Avenue des Consulats, circa 1908

Avenue des Consulats was one of the many boulevards the French built alongside the Casbah. This often required tearing down the homes of current residents.

Casbah of Algiers, 1945

Much of Joseph Hyam’s attention to urban areas focuses on Algiers. While he also recommends visiting Constantine, Biskra, Tlemcen, and Tunis, he labels them towns, which connotes something smaller and less sophisticated than a city. Algiers, as the capital of the French government and city with the largest French population, received special attention and housed the colonial government’s various offices and bureaucracies, which explains why Hyam deemed it worthy of “being a city.” Meanwhile, guidebooks portrayed smaller areas which had stayed more “Arab” as curious and quaint, but somewhat primitive by the standards of European cosmopolitanism.

 This distinction between city and town persists even in the description of Algiers itself; repeatedly, Hyam takes care to distinguish between “the French city bordering the sea and the Oriental town [emphasis original] rising gradually behind”, separating “the Arabian town, the French city, the surrounding countryside.” This repeated distinction between native town and French city serves to drive home Hyam’s Eurocentric assumption that the latter is a center of worldliness and grandeur, the former something provincial - even though the native Algerians were by far the bigger population, closer to a city than a town. Hyam’s bolding of “Oriental town” also marks it as something important, as he often bolds sites of special interest (such as “gaudy palaces” and “white city” [emphasis original]). Meanwhile the non-marked “French city” is made to seem natural. Consciously or not, this leads travelers to disregard the innate unnaturalness of a French city forcibly implanted in Algeria, normalizing colonization and suggesting that native Algerians are the unnatural, odd ones out.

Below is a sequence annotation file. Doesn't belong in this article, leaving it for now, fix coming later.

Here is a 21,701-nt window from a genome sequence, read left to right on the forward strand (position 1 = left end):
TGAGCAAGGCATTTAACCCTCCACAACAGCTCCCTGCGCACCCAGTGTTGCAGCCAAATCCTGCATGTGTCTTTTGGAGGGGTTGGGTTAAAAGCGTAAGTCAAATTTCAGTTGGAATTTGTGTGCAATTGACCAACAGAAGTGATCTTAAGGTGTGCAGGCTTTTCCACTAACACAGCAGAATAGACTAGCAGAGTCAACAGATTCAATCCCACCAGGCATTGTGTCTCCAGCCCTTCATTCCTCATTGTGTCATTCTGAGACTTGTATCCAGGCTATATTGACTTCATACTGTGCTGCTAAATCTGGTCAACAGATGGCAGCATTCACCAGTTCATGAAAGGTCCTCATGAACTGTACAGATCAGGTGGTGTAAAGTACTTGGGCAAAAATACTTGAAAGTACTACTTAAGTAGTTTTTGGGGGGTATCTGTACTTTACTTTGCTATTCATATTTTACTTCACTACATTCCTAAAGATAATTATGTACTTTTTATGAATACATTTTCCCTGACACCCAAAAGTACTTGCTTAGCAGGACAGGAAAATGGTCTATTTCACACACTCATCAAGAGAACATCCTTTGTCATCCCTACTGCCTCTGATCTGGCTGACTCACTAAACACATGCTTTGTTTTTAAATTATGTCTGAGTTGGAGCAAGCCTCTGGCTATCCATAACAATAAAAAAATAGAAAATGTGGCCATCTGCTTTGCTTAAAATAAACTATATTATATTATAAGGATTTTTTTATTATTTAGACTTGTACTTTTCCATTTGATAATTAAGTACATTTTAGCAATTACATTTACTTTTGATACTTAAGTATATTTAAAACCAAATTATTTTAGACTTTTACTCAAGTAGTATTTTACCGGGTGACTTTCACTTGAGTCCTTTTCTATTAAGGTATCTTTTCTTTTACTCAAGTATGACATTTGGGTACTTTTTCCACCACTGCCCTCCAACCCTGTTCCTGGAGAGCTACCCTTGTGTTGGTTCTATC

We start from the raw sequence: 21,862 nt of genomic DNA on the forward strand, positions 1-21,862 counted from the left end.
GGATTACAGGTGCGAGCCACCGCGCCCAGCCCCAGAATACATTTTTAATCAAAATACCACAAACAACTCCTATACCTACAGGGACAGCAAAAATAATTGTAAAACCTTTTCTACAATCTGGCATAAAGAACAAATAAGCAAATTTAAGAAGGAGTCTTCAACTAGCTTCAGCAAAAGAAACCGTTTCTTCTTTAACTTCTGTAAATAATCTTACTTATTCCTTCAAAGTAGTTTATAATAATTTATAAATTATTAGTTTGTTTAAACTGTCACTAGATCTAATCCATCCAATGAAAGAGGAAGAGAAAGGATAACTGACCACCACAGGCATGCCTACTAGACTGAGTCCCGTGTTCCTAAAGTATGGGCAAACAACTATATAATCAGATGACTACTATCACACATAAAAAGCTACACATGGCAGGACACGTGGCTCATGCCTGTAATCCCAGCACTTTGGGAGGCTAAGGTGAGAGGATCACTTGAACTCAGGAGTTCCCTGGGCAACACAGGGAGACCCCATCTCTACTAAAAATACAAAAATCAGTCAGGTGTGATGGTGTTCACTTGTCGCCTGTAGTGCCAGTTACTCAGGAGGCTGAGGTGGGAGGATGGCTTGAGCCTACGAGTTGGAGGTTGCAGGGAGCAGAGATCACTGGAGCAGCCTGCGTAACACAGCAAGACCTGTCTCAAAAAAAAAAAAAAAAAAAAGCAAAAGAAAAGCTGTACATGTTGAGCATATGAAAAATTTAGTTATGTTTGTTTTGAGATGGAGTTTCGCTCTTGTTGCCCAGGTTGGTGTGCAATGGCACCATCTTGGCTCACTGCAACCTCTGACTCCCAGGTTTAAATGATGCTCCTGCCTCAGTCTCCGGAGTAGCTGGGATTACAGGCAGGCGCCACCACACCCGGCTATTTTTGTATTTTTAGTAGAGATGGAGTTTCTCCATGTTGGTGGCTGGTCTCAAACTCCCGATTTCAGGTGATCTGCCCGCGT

When describing the inside of Algiers, Hyam continues to present the French town as something familiar, reassuring, and the native neighborhoods as odd and mysterious. He celebrates the boulevards as “bear[ing] comparison with anything similar in any seaside town of Europe”;  he also frequently compares the colonial capital to the French one abound in particular, claiming “The magnificent buildings...are quite equal to many of the finest houses in the chief streets of Paris.” For Hyam, this is the highest praise possible. Still, these constant comparisons to Europe and France in particular remind us that Algeria is forever being judged by European standards, operating under the racist assumption that it should aspire to reach them. Hyam claims these buildings and boulevards are comforting to the European traveller, and therefore he does not question their existence.

The Arab town, on the other hand, he describes as inherently Other and mysterious, among other Orientalist tropes. It is “mysterious and fanatical, with its narrow and tortuous lanes, often deserted and bare. The almost hermetically sealed white houses seem to reflect the character of their inmates…” By describing it as sealed, Hyam implies it is not only closed to the curious European gaze but also designed to keep in the Arab residents, hence his calling them “inmates.” The town itself is personified with terms (fanatical, mysterious) often used to paint Muslims as irredeemably dangerous and inhuman. Even as he gives the city itself a voice, Hyam only lets it repeat the racist tropes that justified colonization- that European presence and domination is natural, justifying the alienation of Arabs in their own homeland.